Classical Culture

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					Classical Culture
(offered by the Department of Classics and World Languages) Telephone number 012 429 6725/6811

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Introduction

Through a broad range of texts presented in modern English translations, Classical Culture introduces the student to the magnificent literature, history, and philosophy of the ancient Greek and Roman worlds. The various aspects of classical intellectual endeavour, extending from literary genres to sociohistorical analysis, provide essential background and interdisciplinary links to most of the courses offered in the College of Human Sciences.

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General Information
No knowledge of Greek or Latin is required. Students who wish to continue with postgraduate studies in Classical Culture must have done all the undergraduate modules in the Classical Culture stream. Credit for a degree is granted for either CCL101 and 102 or CCU100 or Principles of Greek Culture (PGC100).

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Transitional Arrangements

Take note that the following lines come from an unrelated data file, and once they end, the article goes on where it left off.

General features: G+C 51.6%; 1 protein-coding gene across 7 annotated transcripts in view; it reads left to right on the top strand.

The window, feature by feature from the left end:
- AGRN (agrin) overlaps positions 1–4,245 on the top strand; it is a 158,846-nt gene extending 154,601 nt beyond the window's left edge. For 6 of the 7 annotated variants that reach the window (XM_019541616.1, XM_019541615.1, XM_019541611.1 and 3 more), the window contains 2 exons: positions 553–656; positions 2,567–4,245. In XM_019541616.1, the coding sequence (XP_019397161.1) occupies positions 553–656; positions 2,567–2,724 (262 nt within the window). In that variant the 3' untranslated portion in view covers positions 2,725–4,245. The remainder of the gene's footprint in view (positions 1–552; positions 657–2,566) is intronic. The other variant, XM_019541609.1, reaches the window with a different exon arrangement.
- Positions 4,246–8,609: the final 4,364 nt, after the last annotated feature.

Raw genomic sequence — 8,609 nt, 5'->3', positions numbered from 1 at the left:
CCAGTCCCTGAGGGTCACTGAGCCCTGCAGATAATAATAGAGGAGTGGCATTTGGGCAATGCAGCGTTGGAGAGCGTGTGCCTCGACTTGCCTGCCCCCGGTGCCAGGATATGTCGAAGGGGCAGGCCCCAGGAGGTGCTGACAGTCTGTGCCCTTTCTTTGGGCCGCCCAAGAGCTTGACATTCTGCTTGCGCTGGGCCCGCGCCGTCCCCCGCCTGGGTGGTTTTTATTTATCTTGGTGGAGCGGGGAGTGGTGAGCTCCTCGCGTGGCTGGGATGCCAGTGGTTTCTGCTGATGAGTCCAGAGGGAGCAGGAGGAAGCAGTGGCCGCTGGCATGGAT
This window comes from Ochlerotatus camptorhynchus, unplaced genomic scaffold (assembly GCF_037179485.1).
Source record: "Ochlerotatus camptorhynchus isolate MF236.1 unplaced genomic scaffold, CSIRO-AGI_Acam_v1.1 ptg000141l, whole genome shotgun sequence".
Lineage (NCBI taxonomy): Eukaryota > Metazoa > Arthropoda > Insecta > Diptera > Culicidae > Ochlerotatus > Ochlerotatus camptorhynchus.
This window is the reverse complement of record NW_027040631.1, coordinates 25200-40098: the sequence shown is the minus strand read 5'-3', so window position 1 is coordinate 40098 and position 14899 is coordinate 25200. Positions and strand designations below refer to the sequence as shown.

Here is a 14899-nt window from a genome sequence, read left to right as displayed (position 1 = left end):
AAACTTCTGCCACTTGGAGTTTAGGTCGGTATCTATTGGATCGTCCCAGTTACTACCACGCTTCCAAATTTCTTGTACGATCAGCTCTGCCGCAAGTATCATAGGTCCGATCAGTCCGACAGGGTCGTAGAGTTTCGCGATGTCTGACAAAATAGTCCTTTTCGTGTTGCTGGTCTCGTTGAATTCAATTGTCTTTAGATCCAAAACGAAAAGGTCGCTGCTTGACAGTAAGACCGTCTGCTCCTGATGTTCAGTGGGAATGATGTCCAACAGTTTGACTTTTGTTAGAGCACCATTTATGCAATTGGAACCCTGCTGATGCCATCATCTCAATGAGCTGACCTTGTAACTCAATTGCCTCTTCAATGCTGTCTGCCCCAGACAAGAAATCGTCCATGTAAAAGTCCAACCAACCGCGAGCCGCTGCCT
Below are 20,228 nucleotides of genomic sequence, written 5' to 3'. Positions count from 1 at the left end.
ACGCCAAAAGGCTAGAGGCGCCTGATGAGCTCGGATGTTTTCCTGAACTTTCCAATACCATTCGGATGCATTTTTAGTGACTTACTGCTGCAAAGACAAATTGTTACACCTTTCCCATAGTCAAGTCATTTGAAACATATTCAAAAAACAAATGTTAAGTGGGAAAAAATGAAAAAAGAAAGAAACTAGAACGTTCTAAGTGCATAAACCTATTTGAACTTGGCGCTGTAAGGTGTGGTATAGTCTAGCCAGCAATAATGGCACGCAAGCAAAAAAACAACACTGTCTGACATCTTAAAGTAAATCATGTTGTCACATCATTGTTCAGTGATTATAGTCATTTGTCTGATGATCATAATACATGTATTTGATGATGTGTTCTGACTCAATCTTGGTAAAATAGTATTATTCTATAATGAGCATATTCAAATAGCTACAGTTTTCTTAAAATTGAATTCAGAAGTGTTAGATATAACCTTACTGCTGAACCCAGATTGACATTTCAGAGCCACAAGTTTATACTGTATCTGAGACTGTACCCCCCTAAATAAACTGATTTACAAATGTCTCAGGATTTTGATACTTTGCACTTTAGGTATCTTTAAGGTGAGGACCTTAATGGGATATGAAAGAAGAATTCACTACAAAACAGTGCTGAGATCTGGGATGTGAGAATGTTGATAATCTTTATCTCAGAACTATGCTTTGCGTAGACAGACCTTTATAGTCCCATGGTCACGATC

Students who passed CCU200 prior to 2001 must pass four modules of CLS822, 823, 824, 826, 827 in order to complete the major subject. Students who passed CCL802J and CCL803K retain credit towards that degree.

Study unit passed CCU100 CCL821/822 CCL823 CCL824 CCL825 CCL828 CCL829

Modules which may not be taken CCL101, 102 CLS822 CLS821 CLS823 CLS824 CLS826 CLS827

Outstanding modules

CLS821, 823, 824, 825, 826, 827 CLS822, 823, 824, 825, 826, 827 CLS821, 822, 824, 825, 826, 827 CLS821, 822, 823, 825, 826, 827 CLS821, 822, 823, 824, 825, 827 CLS821, 822, 823, 824, 825, 826

Students who registered prior to 2007 and indicated that they wished to do a major in two of the following subjects – Ancient History, Classical Culture, Greek and Latin − must complete their major subjects under the old codes (as indicated below) before the end of 2011: Current codes CLS8216 CLS8228 CLS8239 CLS824A CLS825B CLS826C CLS827D Old code equivalent CCL823P CCL821M and CCL822N CCL824Q CCL825R (historiography) CCL803K CCL828U CCL825R (poetry) or CCL829V

For advice students are asked to contact the Department.

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Classical Culture as a Major Subject
Compulsory modules for a major subject combination:

First level: Second level: Third level:

CCL101, 102 CLS826, 827 CLS821, 822, 823, 824, 825

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FIRST-LEVEL MODULES (NQF LEVEL 5)

Syllabus

CCL101R Greek society, myths and literature (S1 and S2)* Purpose: to introduce students to ancient Greek society, its myths and its literature, Greek poetry through a study of selected passages from Homer’s Odyssey.

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CCL102S Roman society, myths and literature (S1 and S2)* Purpose: to gain insight into ancient Roman society, its myths and its literature, in particular Latin poetry through a study of selected passages from Virgil’s Aeneid.

SECOND-LEVEL MODULES (NQF LEVEL 6)